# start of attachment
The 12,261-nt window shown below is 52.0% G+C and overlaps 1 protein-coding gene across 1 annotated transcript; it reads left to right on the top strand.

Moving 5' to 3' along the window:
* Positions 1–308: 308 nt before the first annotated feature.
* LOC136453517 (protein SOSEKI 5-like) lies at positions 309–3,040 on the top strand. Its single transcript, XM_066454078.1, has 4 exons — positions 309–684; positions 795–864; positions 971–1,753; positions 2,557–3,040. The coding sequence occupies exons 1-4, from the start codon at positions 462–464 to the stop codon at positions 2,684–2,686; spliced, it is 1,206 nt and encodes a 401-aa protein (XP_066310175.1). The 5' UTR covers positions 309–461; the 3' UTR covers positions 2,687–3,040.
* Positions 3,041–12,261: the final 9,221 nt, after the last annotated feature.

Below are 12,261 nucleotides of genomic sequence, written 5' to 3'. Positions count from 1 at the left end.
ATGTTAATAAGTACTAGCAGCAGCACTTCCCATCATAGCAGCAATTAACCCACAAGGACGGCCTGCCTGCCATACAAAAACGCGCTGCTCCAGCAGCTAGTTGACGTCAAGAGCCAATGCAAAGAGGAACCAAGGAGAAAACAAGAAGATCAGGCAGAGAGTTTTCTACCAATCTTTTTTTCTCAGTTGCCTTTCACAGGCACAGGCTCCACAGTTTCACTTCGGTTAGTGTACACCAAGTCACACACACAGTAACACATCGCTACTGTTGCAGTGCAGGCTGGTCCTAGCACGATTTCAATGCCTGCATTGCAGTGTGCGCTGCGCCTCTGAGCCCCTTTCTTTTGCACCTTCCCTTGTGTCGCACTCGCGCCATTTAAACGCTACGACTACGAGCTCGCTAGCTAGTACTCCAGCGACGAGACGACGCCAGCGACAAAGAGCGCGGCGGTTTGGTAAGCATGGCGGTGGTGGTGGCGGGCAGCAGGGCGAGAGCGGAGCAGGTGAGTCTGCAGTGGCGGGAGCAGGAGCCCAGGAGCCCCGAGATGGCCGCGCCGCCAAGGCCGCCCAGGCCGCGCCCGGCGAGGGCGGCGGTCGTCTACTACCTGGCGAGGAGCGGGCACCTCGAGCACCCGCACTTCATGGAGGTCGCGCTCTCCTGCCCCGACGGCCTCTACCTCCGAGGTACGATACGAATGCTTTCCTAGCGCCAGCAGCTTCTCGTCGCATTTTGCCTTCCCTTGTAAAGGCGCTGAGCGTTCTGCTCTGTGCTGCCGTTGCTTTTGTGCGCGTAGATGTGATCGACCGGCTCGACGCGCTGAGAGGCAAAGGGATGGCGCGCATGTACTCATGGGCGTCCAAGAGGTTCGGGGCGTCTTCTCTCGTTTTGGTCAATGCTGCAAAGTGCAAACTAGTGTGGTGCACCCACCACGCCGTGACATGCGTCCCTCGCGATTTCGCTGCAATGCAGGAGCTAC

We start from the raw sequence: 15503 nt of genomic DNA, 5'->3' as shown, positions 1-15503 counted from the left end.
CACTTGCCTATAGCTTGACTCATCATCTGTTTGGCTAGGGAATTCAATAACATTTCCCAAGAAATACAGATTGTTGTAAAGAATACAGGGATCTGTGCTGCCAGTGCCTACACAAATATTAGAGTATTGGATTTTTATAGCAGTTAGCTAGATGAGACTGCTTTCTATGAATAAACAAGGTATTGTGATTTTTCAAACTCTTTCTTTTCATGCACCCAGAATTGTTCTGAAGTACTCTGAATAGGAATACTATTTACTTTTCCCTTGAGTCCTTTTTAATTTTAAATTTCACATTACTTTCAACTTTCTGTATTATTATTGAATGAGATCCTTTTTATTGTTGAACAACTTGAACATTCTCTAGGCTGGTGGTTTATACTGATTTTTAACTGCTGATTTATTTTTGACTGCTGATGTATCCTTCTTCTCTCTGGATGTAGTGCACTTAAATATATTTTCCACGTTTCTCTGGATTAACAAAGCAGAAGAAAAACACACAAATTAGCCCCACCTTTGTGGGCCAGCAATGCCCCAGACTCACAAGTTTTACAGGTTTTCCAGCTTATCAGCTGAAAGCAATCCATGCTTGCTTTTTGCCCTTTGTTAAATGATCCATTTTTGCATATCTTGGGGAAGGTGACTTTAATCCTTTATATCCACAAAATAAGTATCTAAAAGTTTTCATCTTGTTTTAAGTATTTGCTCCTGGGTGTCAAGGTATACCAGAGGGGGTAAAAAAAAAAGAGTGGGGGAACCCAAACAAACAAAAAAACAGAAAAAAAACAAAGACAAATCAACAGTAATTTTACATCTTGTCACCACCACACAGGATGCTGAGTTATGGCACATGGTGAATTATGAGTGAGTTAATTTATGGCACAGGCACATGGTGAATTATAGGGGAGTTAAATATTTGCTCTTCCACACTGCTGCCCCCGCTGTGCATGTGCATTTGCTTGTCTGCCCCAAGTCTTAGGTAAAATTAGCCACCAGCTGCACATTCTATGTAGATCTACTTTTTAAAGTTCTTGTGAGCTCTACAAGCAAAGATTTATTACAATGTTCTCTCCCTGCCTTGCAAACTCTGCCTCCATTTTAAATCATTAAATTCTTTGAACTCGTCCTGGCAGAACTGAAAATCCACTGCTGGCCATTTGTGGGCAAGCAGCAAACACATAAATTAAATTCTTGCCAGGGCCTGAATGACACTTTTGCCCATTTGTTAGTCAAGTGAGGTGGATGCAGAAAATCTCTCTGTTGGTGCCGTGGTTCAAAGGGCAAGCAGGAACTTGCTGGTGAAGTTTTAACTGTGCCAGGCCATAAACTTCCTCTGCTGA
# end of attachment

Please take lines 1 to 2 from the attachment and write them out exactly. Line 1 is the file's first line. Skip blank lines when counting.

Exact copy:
The 12,261-nt window shown below is 52.0% G+C and overlaps 1 protein-coding gene across 1 annotated transcript; it reads left to right on the top strand.

Moving 5' to 3' along the window: